Tracing the evolution of 50 years of maize research in CGIAR

CGIAR turned 50 in 2021. To mark this anniversary, two independent and highly reputed experts have authored a history of CGIAR maize research from 1970 to 2020.

The authors, Derek Byerlee and Greg Edmeades, focused on four major issues running through the five decades of CGIAR maize research: the diversity of maize-growing target environments, the role of the public and private sectors in maize research in the tropics, the approaches adopted in reaching smallholder farmers in stress-prone rainfed tropical environments with improved technologies, and the need for maintaining strong financial support for international maize research efforts under the CGIAR.

The work of the International Maize and Wheat Improvement Center (CIMMYT), the International Institute of Tropical Agriculture (IITA) and the CGIAR Research Program on Maize (MAIZE) and its partners features prominently in this account. The authors also reviewed the history of maize policy research undertaken by the International Food Policy Research Institute (IFPRI).

The authors bring a unique perspective to the challenging task of tracing the evolution of maize research in CGIAR as both “insiders” and “outsiders. ” While they worked as CIMMYT researchers in the 1990s, and later on as reviewers of various projects/programs, both are currently unaffiliated with CIMMYT. Byerlee is affiliated with the School of Foreign Service at Georgetown University, Washington DC, USA, and Edmeades is an independent scholar based in New Zealand.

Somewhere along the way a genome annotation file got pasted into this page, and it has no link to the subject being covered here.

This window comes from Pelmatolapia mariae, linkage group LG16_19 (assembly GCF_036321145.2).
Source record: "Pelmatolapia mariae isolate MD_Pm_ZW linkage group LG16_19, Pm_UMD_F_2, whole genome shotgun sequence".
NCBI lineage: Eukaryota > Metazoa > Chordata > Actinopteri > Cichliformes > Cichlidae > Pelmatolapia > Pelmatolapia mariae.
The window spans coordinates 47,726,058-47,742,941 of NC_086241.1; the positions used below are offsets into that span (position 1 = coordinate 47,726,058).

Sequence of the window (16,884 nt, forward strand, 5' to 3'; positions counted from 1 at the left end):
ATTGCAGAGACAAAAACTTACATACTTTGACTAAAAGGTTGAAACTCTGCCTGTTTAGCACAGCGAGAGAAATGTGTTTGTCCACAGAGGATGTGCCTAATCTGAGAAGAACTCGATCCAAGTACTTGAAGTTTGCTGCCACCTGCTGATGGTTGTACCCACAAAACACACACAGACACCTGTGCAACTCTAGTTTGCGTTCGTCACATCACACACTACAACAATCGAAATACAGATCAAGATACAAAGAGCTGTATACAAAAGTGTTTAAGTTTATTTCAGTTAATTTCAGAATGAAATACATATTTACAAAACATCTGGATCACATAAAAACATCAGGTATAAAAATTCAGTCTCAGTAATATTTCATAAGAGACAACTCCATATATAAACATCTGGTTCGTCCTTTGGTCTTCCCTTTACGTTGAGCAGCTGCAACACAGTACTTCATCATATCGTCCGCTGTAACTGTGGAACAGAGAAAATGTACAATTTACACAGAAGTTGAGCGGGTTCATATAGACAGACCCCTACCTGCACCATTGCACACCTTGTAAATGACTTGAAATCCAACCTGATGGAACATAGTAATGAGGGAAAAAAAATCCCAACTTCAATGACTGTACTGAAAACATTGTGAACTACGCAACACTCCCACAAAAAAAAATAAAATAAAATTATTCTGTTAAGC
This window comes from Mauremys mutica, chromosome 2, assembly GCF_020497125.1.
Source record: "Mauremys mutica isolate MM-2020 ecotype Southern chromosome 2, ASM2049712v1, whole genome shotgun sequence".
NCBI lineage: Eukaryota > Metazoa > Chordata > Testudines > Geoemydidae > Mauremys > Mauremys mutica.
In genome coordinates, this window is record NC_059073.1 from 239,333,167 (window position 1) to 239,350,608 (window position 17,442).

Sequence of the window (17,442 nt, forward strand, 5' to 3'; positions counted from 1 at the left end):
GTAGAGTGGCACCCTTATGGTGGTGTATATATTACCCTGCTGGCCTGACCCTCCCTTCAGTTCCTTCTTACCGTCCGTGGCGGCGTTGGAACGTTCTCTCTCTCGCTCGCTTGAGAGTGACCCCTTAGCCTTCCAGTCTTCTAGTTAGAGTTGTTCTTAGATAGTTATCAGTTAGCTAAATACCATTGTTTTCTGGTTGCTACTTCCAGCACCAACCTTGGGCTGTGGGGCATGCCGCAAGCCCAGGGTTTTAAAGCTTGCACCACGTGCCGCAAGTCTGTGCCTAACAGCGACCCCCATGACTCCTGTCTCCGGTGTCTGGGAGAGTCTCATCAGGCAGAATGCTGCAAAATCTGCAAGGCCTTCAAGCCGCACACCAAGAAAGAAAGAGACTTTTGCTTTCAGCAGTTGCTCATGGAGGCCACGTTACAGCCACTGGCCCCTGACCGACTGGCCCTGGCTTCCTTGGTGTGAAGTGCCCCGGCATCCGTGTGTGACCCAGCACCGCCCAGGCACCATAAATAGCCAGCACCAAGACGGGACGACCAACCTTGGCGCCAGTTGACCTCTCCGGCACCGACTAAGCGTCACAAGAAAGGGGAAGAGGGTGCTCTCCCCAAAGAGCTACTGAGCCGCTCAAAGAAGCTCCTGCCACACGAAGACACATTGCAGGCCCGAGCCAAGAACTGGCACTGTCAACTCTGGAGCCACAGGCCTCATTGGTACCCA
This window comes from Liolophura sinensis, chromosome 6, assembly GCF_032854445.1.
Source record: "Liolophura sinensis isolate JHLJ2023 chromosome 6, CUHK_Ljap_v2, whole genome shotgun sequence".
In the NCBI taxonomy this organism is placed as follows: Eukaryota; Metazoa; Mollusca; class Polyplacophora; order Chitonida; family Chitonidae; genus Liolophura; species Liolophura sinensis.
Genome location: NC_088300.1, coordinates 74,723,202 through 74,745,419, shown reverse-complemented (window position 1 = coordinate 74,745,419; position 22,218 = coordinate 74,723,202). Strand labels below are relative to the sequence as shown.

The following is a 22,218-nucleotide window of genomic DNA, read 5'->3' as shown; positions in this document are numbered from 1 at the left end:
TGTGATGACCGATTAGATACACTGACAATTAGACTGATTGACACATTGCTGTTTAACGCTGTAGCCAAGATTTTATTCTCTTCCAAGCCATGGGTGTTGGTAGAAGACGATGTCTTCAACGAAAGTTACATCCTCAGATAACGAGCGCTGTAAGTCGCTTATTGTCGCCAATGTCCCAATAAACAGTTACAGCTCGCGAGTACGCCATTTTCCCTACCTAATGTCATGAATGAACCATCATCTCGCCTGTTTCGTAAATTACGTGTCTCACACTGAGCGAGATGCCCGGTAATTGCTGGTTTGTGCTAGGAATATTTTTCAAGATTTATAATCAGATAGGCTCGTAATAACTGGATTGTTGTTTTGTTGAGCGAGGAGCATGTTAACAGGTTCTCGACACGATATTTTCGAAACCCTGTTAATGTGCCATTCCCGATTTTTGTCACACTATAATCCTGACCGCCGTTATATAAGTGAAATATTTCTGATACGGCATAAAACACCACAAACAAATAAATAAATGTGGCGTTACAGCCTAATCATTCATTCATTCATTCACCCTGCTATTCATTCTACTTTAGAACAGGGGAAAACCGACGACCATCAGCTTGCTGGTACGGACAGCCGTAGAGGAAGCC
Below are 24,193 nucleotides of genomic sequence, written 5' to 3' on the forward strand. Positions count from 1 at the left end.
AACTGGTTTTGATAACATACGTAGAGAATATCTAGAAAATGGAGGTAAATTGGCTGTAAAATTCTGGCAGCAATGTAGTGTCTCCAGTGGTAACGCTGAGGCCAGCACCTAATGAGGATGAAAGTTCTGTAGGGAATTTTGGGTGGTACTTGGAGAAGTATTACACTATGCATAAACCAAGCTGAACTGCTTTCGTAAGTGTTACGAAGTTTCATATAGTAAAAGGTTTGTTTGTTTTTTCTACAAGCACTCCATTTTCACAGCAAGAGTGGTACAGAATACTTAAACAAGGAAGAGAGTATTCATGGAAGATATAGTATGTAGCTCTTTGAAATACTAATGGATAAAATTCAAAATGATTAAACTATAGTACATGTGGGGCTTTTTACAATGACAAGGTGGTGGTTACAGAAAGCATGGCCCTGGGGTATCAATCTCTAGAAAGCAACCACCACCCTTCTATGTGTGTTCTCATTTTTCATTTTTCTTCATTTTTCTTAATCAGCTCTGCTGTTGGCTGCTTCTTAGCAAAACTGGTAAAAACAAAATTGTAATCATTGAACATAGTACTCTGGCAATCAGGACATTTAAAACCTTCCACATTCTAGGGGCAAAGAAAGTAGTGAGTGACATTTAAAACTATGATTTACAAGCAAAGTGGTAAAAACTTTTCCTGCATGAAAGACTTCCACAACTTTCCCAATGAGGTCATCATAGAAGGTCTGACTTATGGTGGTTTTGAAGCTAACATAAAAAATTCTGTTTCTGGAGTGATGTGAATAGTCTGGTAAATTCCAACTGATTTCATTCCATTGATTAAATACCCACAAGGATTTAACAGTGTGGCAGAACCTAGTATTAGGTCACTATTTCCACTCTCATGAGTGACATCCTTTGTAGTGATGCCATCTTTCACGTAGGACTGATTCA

“A clear-eyed and unbiased appreciation of our past—both successes and missteps—can only enrich our efforts, make better progress, and effectively meet the challenges of the present and the future,” writes B.M. Prasanna, director of CIMMYT’s Global Maize Program and of the CGIAR Research Program MAIZE , in the foreword.

Prasanna adds, “The challenges to the maize-dependent smallholders in the tropics are far from over. Optimal, stable and long-term investment in international maize improvement efforts is critical.”

Disclaimer: The CGIAR Research Program MAIZE supported only the review, formatting, and online publication of this document. The findings and conclusions are completely of the authors, and do not necessarily represent the institutional views of CIMMYT, IITA, IFPRI or CGIAR and its partners.

agronomy, breeding, history, IFPRI, IITA, Maize, Maize research, research